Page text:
A regular expression is an array of characters, which represents a series of instructions, which for any input either matches or doesn’t match. For a simple example, the regular expression


Only matches the string ssodelta. This makes sense, but we can do pretty nice things with regular expressions. If we for example write


Then the regular expression either matches ssodelta or the string delta. This is because the vertical bar | represents the symbol or. We also have so called quantifiers, the most important of which is the kleene star *.


The parentheses group strings together, like regular parentheses in mathematical expressions (2+4)*3, for example. The kleene star * means zero or more, meaning that there can be zero or more delta and it will still match the regular expression. A few matches include ssodelta, ssodeltadelta, ssodeltadeltadelta and so on…

I won’t completely detail regular expression, but if want to read up on it, I suggest close-reading the wikipedia article on the matter, but the bottom line is that regular expressions are really cool. But how can they be used to generate images?

Consider a completely square image, which is divided into 4 quadrants:


We can refer to each of these four quadrants by their numbers 0,1,2,3, and we can further divide these quadrants into four numbers, and label them accordingly.


But what does this have to do with regular expresssions? Well, we can have a regular expression, which only uses the characters 0,1,2,3 and every string adresses an area in this area. For example, the string 022 represents the area marked with red:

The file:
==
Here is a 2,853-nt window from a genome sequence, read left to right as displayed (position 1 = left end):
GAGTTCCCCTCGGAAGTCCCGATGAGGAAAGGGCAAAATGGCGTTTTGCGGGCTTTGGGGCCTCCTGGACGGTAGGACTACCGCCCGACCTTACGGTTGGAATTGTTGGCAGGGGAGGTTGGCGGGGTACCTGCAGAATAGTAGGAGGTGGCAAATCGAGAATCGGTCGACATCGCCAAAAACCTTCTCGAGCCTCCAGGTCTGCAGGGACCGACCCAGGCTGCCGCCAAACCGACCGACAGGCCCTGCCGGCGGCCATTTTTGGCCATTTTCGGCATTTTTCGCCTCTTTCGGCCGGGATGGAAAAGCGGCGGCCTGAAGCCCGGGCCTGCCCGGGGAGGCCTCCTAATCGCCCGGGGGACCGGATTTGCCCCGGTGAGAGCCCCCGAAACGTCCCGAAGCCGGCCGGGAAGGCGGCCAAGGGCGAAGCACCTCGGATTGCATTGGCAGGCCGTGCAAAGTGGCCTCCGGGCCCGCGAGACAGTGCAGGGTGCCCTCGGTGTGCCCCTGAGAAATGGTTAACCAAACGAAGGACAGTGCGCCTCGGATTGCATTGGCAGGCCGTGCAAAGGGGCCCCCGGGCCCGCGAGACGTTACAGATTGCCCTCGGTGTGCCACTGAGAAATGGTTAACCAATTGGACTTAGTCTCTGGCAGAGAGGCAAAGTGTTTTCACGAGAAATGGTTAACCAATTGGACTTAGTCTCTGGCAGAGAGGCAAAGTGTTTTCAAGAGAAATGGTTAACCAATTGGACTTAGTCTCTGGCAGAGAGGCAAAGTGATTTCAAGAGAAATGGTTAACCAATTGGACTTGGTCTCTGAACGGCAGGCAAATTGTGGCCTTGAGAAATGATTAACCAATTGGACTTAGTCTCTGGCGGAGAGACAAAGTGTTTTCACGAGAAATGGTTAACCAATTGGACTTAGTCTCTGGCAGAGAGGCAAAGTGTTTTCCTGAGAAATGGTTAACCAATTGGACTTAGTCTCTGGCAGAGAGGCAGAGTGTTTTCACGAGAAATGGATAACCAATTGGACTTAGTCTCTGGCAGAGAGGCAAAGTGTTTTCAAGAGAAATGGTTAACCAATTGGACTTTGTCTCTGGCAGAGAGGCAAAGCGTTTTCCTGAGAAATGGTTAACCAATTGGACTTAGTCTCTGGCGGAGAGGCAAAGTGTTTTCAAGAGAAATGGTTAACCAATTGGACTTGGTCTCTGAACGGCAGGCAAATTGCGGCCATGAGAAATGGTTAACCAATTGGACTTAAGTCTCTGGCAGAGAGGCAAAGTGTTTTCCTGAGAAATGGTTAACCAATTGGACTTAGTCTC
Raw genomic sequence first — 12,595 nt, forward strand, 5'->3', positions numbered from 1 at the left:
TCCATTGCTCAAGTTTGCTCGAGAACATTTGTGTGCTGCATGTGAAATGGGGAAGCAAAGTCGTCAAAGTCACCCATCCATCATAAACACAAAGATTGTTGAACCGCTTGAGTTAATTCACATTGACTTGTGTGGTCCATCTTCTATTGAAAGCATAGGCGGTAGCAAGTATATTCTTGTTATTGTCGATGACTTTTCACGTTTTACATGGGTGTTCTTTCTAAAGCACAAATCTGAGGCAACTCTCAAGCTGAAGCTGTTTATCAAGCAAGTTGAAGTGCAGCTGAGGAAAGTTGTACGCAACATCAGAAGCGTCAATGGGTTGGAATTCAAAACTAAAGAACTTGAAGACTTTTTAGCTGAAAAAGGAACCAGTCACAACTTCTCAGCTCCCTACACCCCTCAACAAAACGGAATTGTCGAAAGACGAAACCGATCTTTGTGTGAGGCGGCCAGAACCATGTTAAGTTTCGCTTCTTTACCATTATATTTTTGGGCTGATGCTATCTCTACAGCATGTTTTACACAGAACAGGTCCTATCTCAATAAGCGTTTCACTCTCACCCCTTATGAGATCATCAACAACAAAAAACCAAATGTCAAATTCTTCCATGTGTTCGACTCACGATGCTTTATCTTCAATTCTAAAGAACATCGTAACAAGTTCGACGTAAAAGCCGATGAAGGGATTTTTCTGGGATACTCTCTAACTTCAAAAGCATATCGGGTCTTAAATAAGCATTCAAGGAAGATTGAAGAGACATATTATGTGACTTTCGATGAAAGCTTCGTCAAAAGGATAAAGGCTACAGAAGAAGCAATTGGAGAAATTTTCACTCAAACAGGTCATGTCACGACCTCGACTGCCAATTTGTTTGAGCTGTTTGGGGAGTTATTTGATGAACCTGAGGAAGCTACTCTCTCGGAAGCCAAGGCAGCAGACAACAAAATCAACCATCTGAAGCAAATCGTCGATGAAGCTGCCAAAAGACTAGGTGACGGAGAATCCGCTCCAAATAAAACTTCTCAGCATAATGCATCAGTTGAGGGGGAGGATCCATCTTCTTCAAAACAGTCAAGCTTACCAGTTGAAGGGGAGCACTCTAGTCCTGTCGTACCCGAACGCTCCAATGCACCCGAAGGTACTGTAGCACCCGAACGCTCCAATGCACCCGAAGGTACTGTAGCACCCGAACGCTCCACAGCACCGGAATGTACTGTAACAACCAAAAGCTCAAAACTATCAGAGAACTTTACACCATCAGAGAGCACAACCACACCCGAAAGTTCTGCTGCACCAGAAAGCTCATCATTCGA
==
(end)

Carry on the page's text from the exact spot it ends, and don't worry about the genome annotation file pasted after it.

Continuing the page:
We can decide on a resolution n, and generate all strings of length n, parse them through a regular expression, and if it matches, paint it black. For example, the regular expression (0|2)(0+1+2+3)* generates the following image (for any resolution >= 2):


This is because the regular expression only matches if the cell begins with a 0 or a 2, which is why the 0th and the 2nd quadrants are painted black, and the rest aren’t.

We aren’t limited to boring checkers though, if we feed the generator the regular expression (1+2+3)*0(1+3)*0(0+1+2+3)*:


Notice the self-similarity in the image, that’s because this image is actually a fractal.

Here is a gallery of other images generated using this technique:

also-cool-fractal bars  dots pik

Notice how often triangles appear in these images.

Although the .java file has an included Javadoc, here’s how you use it to generate images:

Generator g = new Generator(RESOLUTION, IMAGE_SIZE);
g.generateAndExport("REGULAR_EXPRESSION", "EXPORTED_FILE_PATH.png"); //Must be a .png file

If you prefer Python code, check out Jack Morris’ post on the same subject, where he implements it in Python: